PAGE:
20 August 2021

Seven-storey office complex to rise on One City Hill

| Ian Bushnell
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One City Hill office development

An artist’s impression of the proposed One City Hill office development on Vernon Circle. Image: GMB Architects.

Morris Property Group has unveiled its revised development plans for One City Hill – a seven-storey office complex with ground floor retail and hospitality.

MPG had proposed a mixed-use residential project for the more than 10,000 square-metre site on Blocks 10 and 11, Section 100 in the city next to the law courts, but abandoned those plans because of the pandemic saying it eroded the demand for accommodation from international students.

It has now lodged a Works Application with the National Capital Authority, saying the new proposal will provide a highly flexible, sustainable and innovative workplace environment that will contribute positively to the urban life of Canberra City.

It comprises two distinct but connected buildings with a curved, 25 metre-high frontage to Vernon Circle, double-height colonnade and textured louvre screen which the planning document says will align with the adjacent court building and reinforce the civic nature of City Hill.

One City Hill Knowles Place entrance

The main building entry at Knowles Place. Image: GMB Architects.

Knowles Place will be extended through the site to Edinburgh Avenue and surrendered to the ACT Government as a public road upon completion.

The extension has been designed with a pedestrian and bicycle-friendly shared zone to slow traffic and encourage movement through the precinct, and will support 783 square metres of retail and food and beverage outlets

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It will have 121 metres of active frontage including shop fronts and entry lobbies that will wrap around the corner of Edinburgh Avenue.

A number of pedestrian laneways have also been included in the plans.

The complex will add more than 34,000 square metres of office space to the city, accommodating 2500 people and 3000 workspaces.

One City Hill colonnade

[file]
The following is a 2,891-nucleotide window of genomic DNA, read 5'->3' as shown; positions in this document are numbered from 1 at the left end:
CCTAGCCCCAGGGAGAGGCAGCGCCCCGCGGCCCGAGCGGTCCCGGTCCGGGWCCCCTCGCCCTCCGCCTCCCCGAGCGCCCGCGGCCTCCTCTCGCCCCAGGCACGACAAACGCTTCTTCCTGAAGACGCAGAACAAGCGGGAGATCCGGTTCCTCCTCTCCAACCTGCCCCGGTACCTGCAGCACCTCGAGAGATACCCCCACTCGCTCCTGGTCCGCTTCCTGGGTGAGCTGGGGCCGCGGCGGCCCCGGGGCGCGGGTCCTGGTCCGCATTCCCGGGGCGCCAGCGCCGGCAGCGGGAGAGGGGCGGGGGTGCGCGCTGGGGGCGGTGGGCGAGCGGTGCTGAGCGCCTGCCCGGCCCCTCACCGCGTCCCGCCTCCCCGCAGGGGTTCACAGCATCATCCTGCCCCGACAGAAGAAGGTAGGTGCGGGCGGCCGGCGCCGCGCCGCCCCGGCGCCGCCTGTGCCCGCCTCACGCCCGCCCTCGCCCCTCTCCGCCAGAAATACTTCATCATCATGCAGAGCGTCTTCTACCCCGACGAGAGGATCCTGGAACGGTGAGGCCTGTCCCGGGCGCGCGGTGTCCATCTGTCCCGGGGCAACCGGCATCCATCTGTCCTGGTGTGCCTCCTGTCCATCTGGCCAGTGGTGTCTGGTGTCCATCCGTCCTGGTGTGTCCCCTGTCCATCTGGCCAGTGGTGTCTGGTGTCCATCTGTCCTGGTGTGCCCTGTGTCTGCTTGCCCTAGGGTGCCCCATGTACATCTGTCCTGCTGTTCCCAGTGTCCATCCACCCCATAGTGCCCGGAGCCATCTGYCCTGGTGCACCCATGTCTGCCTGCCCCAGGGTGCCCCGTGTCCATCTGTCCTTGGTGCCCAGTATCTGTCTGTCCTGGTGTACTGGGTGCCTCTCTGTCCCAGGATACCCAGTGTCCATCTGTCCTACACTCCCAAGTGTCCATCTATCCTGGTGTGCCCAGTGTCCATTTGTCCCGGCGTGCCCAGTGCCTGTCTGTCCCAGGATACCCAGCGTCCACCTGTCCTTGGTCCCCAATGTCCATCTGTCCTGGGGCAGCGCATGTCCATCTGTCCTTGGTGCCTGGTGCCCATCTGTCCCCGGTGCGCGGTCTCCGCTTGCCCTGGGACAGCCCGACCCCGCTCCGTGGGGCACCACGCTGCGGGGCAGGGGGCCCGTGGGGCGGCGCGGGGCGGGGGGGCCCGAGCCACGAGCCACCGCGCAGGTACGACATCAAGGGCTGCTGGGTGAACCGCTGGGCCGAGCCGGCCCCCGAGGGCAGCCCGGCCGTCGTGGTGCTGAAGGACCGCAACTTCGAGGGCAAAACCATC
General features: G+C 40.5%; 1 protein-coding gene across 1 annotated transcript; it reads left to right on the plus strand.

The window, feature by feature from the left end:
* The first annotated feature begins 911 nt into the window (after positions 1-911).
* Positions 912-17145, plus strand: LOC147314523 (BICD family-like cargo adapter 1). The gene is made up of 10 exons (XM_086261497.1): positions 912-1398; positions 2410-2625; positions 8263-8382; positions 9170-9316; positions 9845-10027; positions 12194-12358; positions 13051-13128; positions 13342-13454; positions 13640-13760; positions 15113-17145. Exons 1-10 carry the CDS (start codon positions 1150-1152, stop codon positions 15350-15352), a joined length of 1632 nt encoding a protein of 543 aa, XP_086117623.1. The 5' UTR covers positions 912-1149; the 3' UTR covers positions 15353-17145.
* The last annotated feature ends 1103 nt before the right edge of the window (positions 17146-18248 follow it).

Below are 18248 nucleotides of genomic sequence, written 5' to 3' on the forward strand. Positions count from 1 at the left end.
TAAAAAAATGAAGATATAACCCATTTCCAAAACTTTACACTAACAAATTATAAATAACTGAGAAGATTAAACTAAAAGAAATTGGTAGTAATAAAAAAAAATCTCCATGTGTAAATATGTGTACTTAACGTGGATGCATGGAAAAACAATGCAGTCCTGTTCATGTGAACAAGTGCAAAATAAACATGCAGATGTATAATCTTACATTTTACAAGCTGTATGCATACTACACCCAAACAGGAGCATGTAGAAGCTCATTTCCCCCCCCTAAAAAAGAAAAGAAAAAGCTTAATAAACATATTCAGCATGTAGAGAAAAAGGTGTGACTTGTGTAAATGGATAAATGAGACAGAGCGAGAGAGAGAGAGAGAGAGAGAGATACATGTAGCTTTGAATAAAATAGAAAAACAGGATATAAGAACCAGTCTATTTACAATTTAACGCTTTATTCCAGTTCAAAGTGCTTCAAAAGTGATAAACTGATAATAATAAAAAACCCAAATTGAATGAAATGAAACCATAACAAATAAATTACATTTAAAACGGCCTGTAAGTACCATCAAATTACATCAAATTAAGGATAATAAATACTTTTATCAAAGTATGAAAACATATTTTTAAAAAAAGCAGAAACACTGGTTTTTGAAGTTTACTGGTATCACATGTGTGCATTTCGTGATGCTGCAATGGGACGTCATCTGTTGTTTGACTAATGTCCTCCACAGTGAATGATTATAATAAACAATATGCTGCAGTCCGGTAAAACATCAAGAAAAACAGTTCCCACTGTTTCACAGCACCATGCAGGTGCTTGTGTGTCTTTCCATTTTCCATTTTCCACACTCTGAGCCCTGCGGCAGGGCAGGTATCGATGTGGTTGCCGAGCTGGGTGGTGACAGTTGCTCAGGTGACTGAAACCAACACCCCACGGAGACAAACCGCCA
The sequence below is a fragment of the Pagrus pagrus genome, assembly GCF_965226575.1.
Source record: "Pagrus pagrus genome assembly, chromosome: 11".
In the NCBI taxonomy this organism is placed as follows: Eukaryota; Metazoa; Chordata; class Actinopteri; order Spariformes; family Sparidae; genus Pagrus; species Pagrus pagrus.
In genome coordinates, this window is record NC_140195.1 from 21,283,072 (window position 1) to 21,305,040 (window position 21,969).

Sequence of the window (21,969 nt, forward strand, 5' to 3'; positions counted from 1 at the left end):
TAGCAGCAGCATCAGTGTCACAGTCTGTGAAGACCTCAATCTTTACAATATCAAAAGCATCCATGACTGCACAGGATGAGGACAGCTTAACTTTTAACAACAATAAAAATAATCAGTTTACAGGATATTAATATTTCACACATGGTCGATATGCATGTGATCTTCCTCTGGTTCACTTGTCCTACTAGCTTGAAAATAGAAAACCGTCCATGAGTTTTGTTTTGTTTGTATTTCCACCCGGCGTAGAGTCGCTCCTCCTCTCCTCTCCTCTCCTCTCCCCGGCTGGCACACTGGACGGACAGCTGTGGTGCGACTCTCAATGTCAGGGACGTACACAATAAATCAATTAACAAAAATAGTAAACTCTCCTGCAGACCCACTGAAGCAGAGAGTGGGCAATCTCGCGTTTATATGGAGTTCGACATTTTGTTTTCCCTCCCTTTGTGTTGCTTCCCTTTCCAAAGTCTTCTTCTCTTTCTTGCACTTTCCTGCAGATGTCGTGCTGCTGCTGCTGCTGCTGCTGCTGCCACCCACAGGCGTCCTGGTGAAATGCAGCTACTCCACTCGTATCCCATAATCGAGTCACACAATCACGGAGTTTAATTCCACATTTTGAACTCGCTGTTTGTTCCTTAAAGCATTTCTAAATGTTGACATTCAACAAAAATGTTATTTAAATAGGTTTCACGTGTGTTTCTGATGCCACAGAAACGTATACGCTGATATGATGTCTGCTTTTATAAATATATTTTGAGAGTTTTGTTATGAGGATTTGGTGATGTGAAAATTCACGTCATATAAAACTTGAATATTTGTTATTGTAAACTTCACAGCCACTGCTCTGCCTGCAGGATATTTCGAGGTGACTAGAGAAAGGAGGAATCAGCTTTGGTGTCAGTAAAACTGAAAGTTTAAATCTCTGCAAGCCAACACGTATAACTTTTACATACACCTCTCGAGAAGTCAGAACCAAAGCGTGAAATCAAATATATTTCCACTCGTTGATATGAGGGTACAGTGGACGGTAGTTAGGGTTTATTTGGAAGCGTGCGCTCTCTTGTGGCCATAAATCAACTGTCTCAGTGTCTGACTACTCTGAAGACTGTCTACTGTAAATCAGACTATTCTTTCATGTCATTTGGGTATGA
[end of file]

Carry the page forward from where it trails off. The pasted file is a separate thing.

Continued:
The double-height colonnade on Vernon Circle. Image: GMB Architects.

It has been designed to meet a high standard of sustainability and energy efficiency, targeting a 5 Star NABERS rating and a 5 Star Green Star rating.

MPG plans to install a significant public art piece at the main entrance to One City Hill on Knowles Place in consultation with the NCA.

Public art is expected to be a feature of future stages of the precinct.

The project’s approved basement car parking levels are nearing completion and expected to be open to the public later this year.

The three levels will hold 871 parking spaces for office workers, tenancies and the public. There will also be end-of-trip facilities for cyclists.

Most of the building services and the vehicle access have been located at the northern end of Knowles Place.

MPG believes the project will reinforce One City Hill as the commercial centre of Canberra.

One City Hill precinct map

The precinct masterplan with One City Hill outlined in red. Image: GMB Architects.

This development is part of a wider planned precinct that will include two landmark tower buildings to the London Circuit site corners on Blocks 8 and 9 and a low-rise central element fronting London Circuit.

Known as The Barracks, this second development will cover more than 11,000 square metres.

The original project began with construction of the Edinburgh Avenue extension on Block 7, which was completed in December 2020 and handed over to the Territory.

MPG acquired Section 100 from City West Property Holdings in 2018 for $85 million.

Consultation closes on 16 September. To learn more visit the NCA website.

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The new development is called The Barracks. That brought a smile to many of us who visited the Oxford Street precinct in Sydney in the late 1970s and early 1980s.

The Barracks was a famous gay men’s club on three floors, and the main attraction was the glass urinal behind the bar where you got a good view with your meal and drinks.

Unfortunately it looks like this version of The Barracks will have nothing in common with that earlier much missed institution.

While civic was the historical heart and CDB. I’d imagine that a newer more modern centre will emerge in years to come as this concrete slab fades into grey

Good stuff! Severely underutilised land until now.

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